In last week’s article we had seen the important elements of visual communication. And you might want to read it before moving forward since i will be referring to it in several occasions.
Today we will discuss about the important principles we need to take into account in order to make our visual messages more effective. These principles are universal across the visual culture and applicable not only to design but also art & photography.
- Focal Point
The most important thing in a visual layout is having a focal point. That’s the place where you want to guide your audience attention.
The most important rule about the focal point is to simply have one.
That sounds a bit obvious. But having none (or even more than one), will confuse your viewers. And they won’t know which information they need to process first, or where to focus their attention.
Think of the focal point as the beginning of a visual chain if you like.
Lack of contrast will make a layout or composition boring and dull.
Creating contrast can be achieved by combining opposing elements, like light and dark values, empty with filled space, highly saturated colors with desaturated ones etc.
Examine the elements we discussed in the previous article and you will certainly can come up with several ways to achieve contrast using them.
However you do it, it will help your composition stand out.
Most non designers and new designers confuse the term balance with absolute symmetry.
Think of balance as visual weight in your composition, we need our layout to be visually balanced unless our purpose is to unsettle our viewers.
Balance can be symmetrical, asymmetrical or radial. In symmetrical balance each side of a bisected design, must be exact mirror of the other. This will make the design appear more conservative and traditional maybe too formal, and sometimes unimaginative and boring.
Asymmetrical balance is more visual appealing and interesting. Bisecting our design again we’ll find that sides are not mirroring each other anymore. So to achieve it we need to take into account the visual weight of our elements, and try to balance them out.
For example let’s take space we discussed in a previous article. Positive space tends to weight heavier in our eyes than negative space. Filling up everything with information in a layout will overwhelm and tire the viewer, so we need to balance things out by leaving plenty of negative space as well. In the case of text that translates to a bit more space between each line, at the start of a paragraph etc.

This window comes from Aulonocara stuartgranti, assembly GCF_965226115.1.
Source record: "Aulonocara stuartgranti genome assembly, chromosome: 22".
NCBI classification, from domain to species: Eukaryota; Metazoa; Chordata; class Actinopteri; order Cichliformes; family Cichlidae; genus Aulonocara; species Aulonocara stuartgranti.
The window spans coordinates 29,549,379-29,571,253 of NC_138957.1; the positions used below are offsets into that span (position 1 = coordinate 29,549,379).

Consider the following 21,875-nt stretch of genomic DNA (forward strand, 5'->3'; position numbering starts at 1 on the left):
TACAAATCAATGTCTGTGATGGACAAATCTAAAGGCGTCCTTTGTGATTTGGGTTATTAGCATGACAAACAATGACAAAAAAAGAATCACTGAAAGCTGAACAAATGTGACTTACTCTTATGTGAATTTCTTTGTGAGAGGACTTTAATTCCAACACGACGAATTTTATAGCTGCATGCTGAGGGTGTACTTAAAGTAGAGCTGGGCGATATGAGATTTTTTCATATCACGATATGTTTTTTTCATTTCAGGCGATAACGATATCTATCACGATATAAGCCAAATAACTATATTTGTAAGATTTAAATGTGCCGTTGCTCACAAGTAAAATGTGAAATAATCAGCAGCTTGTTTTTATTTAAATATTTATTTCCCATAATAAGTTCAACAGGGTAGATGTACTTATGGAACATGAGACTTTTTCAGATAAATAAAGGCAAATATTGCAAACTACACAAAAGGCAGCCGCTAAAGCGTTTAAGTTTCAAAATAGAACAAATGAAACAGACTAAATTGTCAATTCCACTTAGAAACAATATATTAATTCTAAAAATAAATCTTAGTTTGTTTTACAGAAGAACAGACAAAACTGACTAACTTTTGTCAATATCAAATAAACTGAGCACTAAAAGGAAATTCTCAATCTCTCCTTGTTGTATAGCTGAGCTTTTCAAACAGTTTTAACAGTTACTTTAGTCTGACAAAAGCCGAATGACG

In radial balance the fulcrum lies in the center, and they are often associated with spiritual meanings.
We saw how essential the focal point is in order to grab our viewer’s attention. Now that we have it our next mission is to guide their eyes in our composition.
We can control the eye’s flow using lines, not necessarily visible ones. Lines can create movement, and depending on their style we can then communicate different visual messages.
Horizontal lines for example can define a flow from right to left or vice versa. Vertical lines can communicate inspirational upward motion, or downward movement. Diagonal tend to be more exciting and dynamic movement etc.
To achieve rhythm we are using repeating elements like patterns in our compositions. Either regular or irregular they will create some sort of movement.
For instance repeating a color or being consistent with some graphic elements, even by using the same fonts for specific things like for example the headlines, that will generate rhythm. Even this styled box every now and then on the post tries to generate rhythm.
Having rhythm will not only result in consistency across our composition. It will also help us to control the viewers’ eyes flow in our composition.
Perspective gives us the sense of depth. It’s a kind of movement if you like from the foreground to background elements of our composition. We can achieve it using the horizon line, relative sizes, linear movement and atmospheric value.
For example moving the horizon line closer to the bottom will give the sense that the distance is shorter. We perceive smaller objects to be more far than bigger ones etc.
Last but not least is unity. A good composition or layout must be consistent, and all its parts should be working together. To achieve this, the parts must be having visual links or relationship to each other, and also consistency in their rhythm.
If you enjoyed and found useful this article, feel free to comment and also don’t be shy to ask if you have any questions!
Article publié pour la première fois le 20/09/2013